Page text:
Oil Price Fundamental Weekly Forecast – Prices Could Crater Ahead of May Futures ExpirationThe bearish tone in the crude oil market is likely to continue this week with prices being weighed down by the IEA’s forecast for a plunge in demand and the huge supply as reported by the EIA.
U.S. West Texas Intermediate and International-benchmark Brent crude oil futures finished lower last week as the hopes created by a massive production cut fizzled nearly before the ink dried on the OPEC+ deal. Meanwhile, the coronavirus continued to destroy demand, putting the existence of a few U.S. energy companies at risk.
Promising Start to the Week
The week started out promising for crude oil traders, hoping for a boost in prices to shore up the U.S. oil industry and to stabilize prices. OPEC, Russia and other oil producing nations overcame a slight snag and finally agreed on Sunday to cut output by a record 9.7 million barrels per day for May-June, representing around 10% of global supply, to support oil prices amid the pandemic, according to Reuters.
The cut was the single largest output cut in history. The specific production numbers weren’t released, but we do know that the 9.7 million barrels per day cut will begin on May 1, and will extend through the end of June.
However, despite the efforts of OPEC+, oil prices continued to retreat throughout the week, hitting a multi-year low in the process.
As it turns out, the agreement wasn’t especially bullish. The production cuts were smaller than what the market needed and all they are likely to do is slow down the stock building constraints problem.
The move by OPEC+ is not big enough to plug the near-term imbalance, which could reach 15 to 20 million barrels per day. Additionally, storage tanks are expected to top out in May. Furthermore, the cuts are too short, ending in June. This is hardly enough time to bring stability and restore support to oil prices, leading some to speculate that OPEC may have to revisit the problem in June.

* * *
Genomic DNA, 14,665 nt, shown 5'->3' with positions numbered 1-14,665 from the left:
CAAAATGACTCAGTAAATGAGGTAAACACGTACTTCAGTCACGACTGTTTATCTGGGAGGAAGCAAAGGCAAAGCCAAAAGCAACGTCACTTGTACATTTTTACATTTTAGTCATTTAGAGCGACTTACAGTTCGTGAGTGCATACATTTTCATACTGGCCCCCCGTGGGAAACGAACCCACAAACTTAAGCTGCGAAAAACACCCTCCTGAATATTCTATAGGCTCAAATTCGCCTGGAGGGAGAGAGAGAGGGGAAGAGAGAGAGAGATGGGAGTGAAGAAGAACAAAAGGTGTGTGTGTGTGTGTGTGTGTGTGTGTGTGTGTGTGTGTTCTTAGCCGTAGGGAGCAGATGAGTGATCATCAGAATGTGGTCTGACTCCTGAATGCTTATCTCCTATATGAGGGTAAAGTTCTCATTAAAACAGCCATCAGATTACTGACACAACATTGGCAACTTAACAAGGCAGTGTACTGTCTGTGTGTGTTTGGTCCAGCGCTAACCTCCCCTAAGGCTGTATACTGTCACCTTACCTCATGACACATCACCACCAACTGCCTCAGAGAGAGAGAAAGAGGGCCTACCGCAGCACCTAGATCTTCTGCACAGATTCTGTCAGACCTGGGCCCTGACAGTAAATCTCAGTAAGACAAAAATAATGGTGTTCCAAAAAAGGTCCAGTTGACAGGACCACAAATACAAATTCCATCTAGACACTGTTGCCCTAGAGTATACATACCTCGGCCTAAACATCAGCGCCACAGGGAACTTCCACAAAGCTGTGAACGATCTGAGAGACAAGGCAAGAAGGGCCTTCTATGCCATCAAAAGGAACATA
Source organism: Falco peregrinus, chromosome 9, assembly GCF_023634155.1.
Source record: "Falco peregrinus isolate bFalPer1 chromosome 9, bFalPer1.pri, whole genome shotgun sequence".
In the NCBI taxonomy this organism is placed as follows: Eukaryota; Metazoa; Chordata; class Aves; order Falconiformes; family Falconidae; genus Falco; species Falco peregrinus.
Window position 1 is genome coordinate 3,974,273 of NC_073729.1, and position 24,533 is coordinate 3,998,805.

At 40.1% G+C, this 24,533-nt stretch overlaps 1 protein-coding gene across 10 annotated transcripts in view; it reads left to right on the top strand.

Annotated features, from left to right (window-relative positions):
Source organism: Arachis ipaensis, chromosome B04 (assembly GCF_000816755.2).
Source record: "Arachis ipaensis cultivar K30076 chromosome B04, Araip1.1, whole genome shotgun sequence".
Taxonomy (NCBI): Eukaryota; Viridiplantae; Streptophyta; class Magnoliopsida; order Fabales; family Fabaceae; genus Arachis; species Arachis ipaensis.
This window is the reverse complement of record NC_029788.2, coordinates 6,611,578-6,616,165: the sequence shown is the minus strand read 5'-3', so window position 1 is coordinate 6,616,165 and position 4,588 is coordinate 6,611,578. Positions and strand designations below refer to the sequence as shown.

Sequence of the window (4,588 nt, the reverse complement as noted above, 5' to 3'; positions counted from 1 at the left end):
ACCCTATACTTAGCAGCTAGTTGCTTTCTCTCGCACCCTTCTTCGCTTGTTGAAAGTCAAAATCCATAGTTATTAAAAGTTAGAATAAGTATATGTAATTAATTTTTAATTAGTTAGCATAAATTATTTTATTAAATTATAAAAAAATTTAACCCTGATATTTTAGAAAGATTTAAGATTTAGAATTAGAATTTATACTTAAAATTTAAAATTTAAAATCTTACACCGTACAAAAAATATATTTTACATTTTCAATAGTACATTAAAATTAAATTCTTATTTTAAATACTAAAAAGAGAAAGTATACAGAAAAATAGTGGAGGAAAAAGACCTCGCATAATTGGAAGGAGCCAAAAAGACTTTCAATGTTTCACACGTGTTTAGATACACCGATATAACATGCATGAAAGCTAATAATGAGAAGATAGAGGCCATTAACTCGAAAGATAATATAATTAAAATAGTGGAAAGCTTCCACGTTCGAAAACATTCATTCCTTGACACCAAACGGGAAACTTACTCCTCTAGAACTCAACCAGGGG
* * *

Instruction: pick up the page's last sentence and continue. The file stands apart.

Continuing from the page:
The cuts may make a difference during the second half of 2020, but that will likely accompany an uptick in demand if the world can gain control of the coronavirus outbreak.
Dire Forecast from International Energy Agency
The International Energy Agency (IEA) on Wednesday forecast a 29 million barrel per day (bpd) dive in April oil demand to levels not seen in 25 years and warned no output cut by producers could fully offset the near-term falls facing the market.
The IEA forecast a 9.3 million bpd drop in demand for 2020 despite what it called a “solid start” by producers following a record deal to curb supply in response to the coronavirus pandemic.
“By lowering the peak of the supply overhang and flattening the curve of the build-up in stocks, they help a complex system absorb the worst of this crisis,” the Paris-based IEA said in its monthly report.
“There is no feasible agreement that could cut supply by enough to offset such near-term demand losses. However, the past week’s achievements are a solid start.”
US Government Reports Record Rise in Crude Supplies
The Energy Information Administration reported a rise of 19.2 million barrels in domestic crude supplies for the week ended April 10. That was the 12th straight weekly climb. Analysts expected the data to show a rise of 10.1 million barrels.
Data from the EIA also showed that total U.S. crude production fell by 100,000 barrels a day to 12.3 million barrels. Gasoline supply rose 4.9 million barrels and distillate stockpiles added 6.3 million barrels, the EIA said. An analyst survey had shown expectations for a supply rise of 7.1 million barrels for gasoline, and distillate stockpiles were expected to climb by 1.8 million barrels.
The bearish tone in the crude oil market is likely to continue this week with prices being weighed down by the IEA’s forecast for a plunge in demand and the huge supply as reported by the EIA.
Traders said the U.S. futures contract is also be weighed down by the rapidly-filling crude storage tanks. Traders are also in no hurry to buy crude with limited facilities to store it, and as refinery runs continue to be reduced tremendously.
Other than a periodic short-covering rally due to oversold technical conditions, crude oil is going to have a hard time rallying unless there is a major reduction in the number of coronavirus cases and an extremely successful reopening of the global economy, not just the U.S. economy. Furthermore, traders want to see meaningful production cuts from outside the OPEC+ group. Eventually, market forces are going to force U.S. producers to cut back. This could provide some stability to the market.